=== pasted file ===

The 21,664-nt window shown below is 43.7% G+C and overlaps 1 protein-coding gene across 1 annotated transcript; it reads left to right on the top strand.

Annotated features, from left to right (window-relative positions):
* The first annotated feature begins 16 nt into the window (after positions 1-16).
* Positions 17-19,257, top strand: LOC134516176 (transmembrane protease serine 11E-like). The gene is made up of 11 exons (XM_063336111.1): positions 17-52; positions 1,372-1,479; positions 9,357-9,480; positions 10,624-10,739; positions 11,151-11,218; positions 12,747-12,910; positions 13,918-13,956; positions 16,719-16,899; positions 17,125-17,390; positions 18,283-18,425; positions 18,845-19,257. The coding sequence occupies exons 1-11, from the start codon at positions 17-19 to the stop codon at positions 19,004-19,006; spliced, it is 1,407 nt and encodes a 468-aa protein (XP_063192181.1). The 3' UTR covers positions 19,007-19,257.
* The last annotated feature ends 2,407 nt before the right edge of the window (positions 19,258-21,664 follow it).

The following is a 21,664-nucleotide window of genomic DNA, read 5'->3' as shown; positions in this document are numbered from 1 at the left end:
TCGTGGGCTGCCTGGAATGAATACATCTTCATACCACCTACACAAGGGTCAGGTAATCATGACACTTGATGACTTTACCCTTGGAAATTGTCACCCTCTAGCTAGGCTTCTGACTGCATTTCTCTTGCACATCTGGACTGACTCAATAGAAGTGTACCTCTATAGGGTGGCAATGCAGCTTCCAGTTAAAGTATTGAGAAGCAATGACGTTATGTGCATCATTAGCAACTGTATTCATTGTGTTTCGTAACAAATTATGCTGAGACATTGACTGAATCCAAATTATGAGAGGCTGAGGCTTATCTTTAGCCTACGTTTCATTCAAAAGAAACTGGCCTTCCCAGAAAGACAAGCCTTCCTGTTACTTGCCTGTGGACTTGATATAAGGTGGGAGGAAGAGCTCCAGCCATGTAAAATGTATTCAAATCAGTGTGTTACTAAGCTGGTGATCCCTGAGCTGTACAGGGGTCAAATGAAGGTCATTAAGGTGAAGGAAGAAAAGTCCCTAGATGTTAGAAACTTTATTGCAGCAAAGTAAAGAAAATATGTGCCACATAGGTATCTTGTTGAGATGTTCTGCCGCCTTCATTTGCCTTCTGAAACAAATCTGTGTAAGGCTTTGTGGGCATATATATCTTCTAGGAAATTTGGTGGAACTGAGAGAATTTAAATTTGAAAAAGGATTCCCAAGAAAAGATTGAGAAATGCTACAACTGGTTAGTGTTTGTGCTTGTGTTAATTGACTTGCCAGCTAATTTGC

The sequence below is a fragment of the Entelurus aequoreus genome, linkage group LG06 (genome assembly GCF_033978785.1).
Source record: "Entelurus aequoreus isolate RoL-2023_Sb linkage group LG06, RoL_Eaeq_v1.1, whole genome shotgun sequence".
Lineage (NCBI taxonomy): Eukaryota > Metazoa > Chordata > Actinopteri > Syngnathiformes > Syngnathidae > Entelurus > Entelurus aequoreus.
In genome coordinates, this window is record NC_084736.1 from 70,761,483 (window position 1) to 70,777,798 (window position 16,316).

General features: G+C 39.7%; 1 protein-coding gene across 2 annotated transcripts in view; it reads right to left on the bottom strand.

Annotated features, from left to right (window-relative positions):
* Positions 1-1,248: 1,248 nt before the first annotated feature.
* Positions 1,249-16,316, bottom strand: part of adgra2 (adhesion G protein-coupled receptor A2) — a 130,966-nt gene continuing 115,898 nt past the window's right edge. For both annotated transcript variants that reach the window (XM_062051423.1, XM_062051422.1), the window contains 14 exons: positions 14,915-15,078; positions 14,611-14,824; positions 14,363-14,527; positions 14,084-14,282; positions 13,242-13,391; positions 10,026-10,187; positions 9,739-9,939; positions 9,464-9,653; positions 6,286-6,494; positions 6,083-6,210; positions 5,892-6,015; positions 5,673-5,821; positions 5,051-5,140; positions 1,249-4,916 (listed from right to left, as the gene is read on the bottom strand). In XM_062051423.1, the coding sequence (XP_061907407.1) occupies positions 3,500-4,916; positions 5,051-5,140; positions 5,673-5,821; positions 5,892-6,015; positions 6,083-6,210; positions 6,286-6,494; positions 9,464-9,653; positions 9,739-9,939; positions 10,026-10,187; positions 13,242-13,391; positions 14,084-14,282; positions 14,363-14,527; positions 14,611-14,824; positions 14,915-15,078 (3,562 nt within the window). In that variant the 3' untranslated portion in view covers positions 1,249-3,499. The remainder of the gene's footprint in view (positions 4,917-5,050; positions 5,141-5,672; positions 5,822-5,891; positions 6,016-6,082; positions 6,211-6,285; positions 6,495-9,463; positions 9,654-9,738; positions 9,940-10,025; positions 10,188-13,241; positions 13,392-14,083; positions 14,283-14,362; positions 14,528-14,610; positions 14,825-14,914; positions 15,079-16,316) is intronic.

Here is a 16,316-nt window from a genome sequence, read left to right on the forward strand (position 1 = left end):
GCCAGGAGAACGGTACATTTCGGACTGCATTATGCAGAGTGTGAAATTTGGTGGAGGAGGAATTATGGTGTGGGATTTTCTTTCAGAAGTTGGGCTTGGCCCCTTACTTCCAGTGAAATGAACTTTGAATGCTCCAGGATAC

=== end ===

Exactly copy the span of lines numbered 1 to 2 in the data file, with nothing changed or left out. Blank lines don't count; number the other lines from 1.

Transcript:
The 21,664-nt window shown below is 43.7% G+C and overlaps 1 protein-coding gene across 1 annotated transcript; it reads left to right on the top strand.

Annotated features, from left to right (window-relative positions):